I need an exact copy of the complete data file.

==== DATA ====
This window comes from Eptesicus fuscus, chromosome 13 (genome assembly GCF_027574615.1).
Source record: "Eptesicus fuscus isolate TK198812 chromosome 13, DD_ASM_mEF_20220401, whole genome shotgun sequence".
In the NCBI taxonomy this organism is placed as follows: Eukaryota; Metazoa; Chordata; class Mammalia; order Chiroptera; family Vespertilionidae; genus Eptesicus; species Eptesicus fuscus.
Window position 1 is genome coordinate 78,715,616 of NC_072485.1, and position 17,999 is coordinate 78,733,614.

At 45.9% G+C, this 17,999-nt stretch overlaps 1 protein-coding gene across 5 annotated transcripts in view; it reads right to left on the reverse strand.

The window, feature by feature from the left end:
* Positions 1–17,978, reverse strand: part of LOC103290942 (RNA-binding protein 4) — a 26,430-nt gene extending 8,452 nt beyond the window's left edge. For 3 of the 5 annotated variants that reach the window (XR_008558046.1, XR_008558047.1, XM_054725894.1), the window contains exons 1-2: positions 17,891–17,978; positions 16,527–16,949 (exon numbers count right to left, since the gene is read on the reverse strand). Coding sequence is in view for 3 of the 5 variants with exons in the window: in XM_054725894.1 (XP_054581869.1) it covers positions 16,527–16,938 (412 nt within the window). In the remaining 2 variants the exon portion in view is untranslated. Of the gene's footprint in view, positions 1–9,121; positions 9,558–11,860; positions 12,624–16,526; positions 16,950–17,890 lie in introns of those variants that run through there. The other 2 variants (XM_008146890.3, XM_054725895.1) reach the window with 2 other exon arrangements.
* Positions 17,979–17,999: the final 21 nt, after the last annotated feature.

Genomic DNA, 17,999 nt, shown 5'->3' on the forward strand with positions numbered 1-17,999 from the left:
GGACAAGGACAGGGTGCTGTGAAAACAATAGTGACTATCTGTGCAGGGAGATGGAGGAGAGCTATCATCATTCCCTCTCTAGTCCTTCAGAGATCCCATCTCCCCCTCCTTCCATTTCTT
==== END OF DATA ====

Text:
This window comes from Eptesicus fuscus, chromosome 13 (genome assembly GCF_027574615.1).
Source record: "Eptesicus fuscus isolate TK198812 chromosome 13, DD_ASM_mEF_20220401, whole genome shotgun sequence".
In the NCBI taxonomy this organism is placed as follows: Eukaryota; Metazoa; Chordata; class Mammalia; order Chiroptera; family Vespertilionidae; genus Eptesicus; species Eptesicus fuscus.
Window position 1 is genome coordinate 78,715,616 of NC_072485.1, and position 17,999 is coordinate 78,733,614.

At 45.9% G+C, this 17,999-nt stretch overlaps 1 protein-coding gene across 5 annotated transcripts in view; it reads right to left on the reverse strand.

The window, feature by feature from the left end:
* Positions 1–17,978, reverse strand: part of LOC103290942 (RNA-binding protein 4) — a 26,430-nt gene extending 8,452 nt beyond the window's left edge. For 3 of the 5 annotated variants that reach the window (XR_008558046.1, XR_008558047.1, XM_054725894.1), the window contains exons 1-2: positions 17,891–17,978; positions 16,527–16,949 (exon numbers count right to left, since the gene is read on the reverse strand). Coding sequence is in view for 3 of the 5 variants with exons in the window: in XM_054725894.1 (XP_054581869.1) it covers positions 16,527–16,938 (412 nt within the window). In the remaining 2 variants the exon portion in view is untranslated. Of the gene's footprint in view, positions 1–9,121; positions 9,558–11,860; positions 12,624–16,526; positions 16,950–17,890 lie in introns of those variants that run through there. The other 2 variants (XM_008146890.3, XM_054725895.1) reach the window with 2 other exon arrangements.
* Positions 17,979–17,999: the final 21 nt, after the last annotated feature.

Genomic DNA, 17,999 nt, shown 5'->3' on the forward strand with positions numbered 1-17,999 from the left:
GGACAAGGACAGGGTGCTGTGAAAACAATAGTGACTATCTGTGCAGGGAGATGGAGGAGAGCTATCATCATTCCCTCTCTAGTCCTTCAGAGATCCCATCTCCCCCTCCTTCCATTTCTT